Sunday, June 10, 2007
A Parthenogenetic Lizard
Here's a picture I took of the Plateau Striped Whiptail ( Cnemidophorus velox), a lizard I saw in Chaco Canyon, northwest New Mexico.
Plateau Striped Whiptails are unusual because, like several whiptail species, they are primarily parthenogenetic; that is, females usually reproduce without the assistance of males.
Parthenogenesis in Plateau Striped Whiptails was first noted by biologist T. Paul Maslin [Science, 132 (1962), 212-213], who collected these lizards and found 102 females and only 2 males, both juvenile. Because of the presence of 2 males, Maslin cautioned that parthenogenesis was not conclusively established. Later, however [Copeia (1971), 156-158] Maslin reported raising whiptails in captivity without the presence of males, thus establishing parthenogenesis beyond doubt.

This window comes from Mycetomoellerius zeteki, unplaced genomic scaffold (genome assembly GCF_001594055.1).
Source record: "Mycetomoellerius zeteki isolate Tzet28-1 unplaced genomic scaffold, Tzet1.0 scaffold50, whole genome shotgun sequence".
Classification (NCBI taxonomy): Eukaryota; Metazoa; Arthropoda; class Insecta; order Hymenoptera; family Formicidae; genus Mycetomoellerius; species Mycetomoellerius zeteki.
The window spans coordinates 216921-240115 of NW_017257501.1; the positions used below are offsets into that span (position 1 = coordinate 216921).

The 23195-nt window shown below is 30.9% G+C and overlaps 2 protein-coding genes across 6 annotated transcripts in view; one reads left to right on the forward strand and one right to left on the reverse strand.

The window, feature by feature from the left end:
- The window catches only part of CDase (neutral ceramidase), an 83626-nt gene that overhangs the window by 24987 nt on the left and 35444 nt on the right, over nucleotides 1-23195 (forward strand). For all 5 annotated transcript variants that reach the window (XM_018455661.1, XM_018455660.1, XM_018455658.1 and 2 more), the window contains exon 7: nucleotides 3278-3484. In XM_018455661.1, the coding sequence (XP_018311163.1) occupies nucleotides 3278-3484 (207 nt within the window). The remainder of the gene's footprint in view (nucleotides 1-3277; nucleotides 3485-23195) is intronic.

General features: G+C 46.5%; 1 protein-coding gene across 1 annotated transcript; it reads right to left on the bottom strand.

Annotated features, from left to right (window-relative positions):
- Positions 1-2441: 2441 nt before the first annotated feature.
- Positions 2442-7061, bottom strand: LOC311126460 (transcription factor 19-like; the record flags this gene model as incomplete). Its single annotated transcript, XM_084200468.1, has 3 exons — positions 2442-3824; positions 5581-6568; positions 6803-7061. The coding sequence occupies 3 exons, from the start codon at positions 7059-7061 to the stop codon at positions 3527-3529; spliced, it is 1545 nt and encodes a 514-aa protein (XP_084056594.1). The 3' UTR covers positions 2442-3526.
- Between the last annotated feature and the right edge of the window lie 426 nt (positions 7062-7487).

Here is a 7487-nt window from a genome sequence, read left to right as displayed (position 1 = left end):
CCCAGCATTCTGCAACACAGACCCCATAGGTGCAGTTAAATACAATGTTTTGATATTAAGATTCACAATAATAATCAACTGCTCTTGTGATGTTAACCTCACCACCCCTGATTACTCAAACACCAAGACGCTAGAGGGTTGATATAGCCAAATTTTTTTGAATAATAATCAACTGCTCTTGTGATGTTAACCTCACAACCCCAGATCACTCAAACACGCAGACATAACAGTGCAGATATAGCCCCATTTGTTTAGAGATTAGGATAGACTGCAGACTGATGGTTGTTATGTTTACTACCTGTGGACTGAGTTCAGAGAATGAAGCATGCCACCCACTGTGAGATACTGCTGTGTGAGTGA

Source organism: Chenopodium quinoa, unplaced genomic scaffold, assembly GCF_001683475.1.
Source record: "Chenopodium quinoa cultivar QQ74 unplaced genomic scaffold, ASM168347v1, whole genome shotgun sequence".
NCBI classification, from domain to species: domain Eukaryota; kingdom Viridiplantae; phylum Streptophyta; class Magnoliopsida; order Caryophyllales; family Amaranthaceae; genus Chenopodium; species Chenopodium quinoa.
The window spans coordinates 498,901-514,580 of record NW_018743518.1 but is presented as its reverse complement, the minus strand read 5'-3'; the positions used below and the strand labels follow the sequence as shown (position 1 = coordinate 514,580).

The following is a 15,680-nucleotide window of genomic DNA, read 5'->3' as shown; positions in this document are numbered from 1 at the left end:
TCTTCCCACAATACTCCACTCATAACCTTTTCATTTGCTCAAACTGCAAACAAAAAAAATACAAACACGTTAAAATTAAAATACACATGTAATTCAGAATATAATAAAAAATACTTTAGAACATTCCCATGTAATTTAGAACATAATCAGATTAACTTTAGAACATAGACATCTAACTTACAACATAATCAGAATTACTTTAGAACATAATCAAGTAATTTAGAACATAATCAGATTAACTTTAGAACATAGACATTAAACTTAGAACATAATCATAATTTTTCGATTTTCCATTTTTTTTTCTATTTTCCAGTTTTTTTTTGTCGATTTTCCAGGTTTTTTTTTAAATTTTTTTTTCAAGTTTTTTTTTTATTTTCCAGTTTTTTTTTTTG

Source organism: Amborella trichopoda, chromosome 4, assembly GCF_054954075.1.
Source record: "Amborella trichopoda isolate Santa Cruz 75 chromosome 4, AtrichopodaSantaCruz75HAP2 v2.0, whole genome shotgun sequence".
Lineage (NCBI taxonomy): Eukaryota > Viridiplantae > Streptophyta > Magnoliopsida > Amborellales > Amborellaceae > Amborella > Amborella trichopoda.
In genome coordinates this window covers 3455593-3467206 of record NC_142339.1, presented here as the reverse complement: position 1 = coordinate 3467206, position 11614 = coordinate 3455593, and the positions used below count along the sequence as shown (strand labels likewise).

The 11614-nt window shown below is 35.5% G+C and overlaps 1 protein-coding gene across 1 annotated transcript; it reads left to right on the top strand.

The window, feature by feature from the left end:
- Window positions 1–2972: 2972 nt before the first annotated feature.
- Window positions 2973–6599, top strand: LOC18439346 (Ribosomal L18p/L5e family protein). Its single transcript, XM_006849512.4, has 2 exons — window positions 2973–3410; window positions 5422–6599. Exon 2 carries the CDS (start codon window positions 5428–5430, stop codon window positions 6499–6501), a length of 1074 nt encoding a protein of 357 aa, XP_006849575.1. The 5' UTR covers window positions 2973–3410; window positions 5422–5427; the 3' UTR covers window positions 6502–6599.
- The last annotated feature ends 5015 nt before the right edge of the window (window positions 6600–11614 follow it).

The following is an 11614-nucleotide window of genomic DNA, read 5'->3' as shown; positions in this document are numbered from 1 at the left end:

Another interesting thing about whiptails is the difficulty in distinguishing one species from another, so take my tentative identification with a grain of salt. In 1906, Hans Gadow wrote "Most of the 'species' are so plastic, so variable, that they may well drive the systematist to despair. Not two authorities will, nor can, possibly agree upon the number of admissible species." [Proc. Zool. Soc. London 75 (1906), 227-375; note that this reference is given incorrectly as "Proc. Roy. Soc. London" in several places online]. When a creationist natters about "fixity of species", this is a useful comeback.
There's a volume called Biology of Whiptail Lizards that's not in our library at Waterloo, but is at Toronto. I've ordered it by interlibrary loan. For those who don't want to wade through it, there's a summary by Donald Blanchard available.